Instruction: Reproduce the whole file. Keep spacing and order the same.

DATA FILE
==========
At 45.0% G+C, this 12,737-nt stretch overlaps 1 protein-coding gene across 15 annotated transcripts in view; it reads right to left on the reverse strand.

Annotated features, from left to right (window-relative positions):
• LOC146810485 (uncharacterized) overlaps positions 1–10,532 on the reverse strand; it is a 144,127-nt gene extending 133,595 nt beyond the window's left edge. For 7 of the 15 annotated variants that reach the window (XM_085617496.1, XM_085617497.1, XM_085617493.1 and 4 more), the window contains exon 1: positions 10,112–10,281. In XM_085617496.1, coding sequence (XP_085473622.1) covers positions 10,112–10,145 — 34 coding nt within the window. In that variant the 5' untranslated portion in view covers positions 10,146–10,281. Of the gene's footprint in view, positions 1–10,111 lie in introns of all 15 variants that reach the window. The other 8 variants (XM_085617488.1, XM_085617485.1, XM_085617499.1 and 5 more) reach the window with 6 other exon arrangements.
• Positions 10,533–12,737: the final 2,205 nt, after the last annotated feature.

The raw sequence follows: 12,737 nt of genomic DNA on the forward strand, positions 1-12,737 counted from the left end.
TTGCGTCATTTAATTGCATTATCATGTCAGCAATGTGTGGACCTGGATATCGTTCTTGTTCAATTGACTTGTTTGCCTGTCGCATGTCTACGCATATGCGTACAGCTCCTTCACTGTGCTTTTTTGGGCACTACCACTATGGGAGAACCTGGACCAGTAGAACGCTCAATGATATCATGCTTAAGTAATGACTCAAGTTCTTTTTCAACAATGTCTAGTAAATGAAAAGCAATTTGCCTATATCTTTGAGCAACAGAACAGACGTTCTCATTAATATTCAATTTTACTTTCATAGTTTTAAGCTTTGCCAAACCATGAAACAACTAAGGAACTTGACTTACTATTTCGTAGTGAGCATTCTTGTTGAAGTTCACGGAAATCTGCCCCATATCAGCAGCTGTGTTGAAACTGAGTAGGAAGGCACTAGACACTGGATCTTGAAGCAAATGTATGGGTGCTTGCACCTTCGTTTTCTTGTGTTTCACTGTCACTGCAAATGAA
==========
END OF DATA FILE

At 45.0% G+C, this 12,737-nt stretch overlaps 1 protein-coding gene across 15 annotated transcripts in view; it reads right to left on the reverse strand.

Annotated features, from left to right (window-relative positions):
• LOC146810485 (uncharacterized) overlaps positions 1–10,532 on the reverse strand; it is a 144,127-nt gene extending 133,595 nt beyond the window's left edge. For 7 of the 15 annotated variants that reach the window (XM_085617496.1, XM_085617497.1, XM_085617493.1 and 4 more), the window contains exon 1: positions 10,112–10,281. In XM_085617496.1, coding sequence (XP_085473622.1) covers positions 10,112–10,145 — 34 coding nt within the window. In that variant the 5' untranslated portion in view covers positions 10,146–10,281. Of the gene's footprint in view, positions 1–10,111 lie in introns of all 15 variants that reach the window. The other 8 variants (XM_085617488.1, XM_085617485.1, XM_085617499.1 and 5 more) reach the window with 6 other exon arrangements.
• Positions 10,533–12,737: the final 2,205 nt, after the last annotated feature.

The raw sequence follows: 12,737 nt of genomic DNA on the forward strand, positions 1-12,737 counted from the left end.
TTGCGTCATTTAATTGCATTATCATGTCAGCAATGTGTGGACCTGGATATCGTTCTTGTTCAATTGACTTGTTTGCCTGTCGCATGTCTACGCATATGCGTACAGCTCCTTCACTGTGCTTTTTTGGGCACTACCACTATGGGAGAACCTGGACCAGTAGAACGCTCAATGATATCATGCTTAAGTAATGACTCAAGTTCTTTTTCAACAATGTCTAGTAAATGAAAAGCAATTTGCCTATATCTTTGAGCAACAGAACAGACGTTCTCATTAATATTCAATTTTACTTTCATAGTTTTAAGCTTTGCCAAACCATGAAACAACTAAGGAACTTGACTTACTATTTCGTAGTGAGCATTCTTGTTGAAGTTCACGGAAATCTGCCCCATATCAGCAGCTGTGTTGAAACTGAGTAGGAAGGCACTAGACACTGGATCTTGAAGCAAATGTATGGGTGCTTGCACCTTCGTTTTCTTGTGTTTCACTGTCACTGCAAATGAA